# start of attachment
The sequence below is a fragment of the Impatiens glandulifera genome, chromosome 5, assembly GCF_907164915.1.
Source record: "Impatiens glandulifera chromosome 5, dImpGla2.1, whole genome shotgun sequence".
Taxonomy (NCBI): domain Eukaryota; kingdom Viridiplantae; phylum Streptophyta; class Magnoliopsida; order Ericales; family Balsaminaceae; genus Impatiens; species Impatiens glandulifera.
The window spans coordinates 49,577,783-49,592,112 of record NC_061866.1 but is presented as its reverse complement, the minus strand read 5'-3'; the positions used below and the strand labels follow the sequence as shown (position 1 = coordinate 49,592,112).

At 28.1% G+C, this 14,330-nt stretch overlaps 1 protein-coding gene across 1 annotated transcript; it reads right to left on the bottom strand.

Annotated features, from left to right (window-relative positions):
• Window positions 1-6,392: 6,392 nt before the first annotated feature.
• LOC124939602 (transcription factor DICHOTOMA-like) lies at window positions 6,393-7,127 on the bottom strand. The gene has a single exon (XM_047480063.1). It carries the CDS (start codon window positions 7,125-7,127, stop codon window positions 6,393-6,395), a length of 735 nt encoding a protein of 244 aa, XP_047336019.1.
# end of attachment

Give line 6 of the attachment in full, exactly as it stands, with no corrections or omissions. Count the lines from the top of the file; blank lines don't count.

Annotated features, from left to right (window-relative positions):